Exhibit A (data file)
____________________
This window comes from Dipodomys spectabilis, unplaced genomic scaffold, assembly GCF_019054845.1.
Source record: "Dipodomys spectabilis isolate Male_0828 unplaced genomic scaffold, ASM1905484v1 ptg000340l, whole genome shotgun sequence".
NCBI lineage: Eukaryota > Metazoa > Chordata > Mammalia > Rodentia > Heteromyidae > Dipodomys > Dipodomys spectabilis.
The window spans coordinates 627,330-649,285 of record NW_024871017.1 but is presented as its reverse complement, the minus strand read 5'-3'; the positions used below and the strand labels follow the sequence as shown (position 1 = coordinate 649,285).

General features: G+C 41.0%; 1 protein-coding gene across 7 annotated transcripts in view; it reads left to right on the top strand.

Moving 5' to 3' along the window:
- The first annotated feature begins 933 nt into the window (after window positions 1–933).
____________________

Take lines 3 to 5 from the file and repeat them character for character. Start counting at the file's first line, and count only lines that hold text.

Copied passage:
NCBI lineage: Eukaryota > Metazoa > Chordata > Mammalia > Rodentia > Heteromyidae > Dipodomys > Dipodomys spectabilis.
The window spans coordinates 627,330-649,285 of record NW_024871017.1 but is presented as its reverse complement, the minus strand read 5'-3'; the positions used below and the strand labels follow the sequence as shown (position 1 = coordinate 649,285).

General features: G+C 41.0%; 1 protein-coding gene across 7 annotated transcripts in view; it reads left to right on the top strand.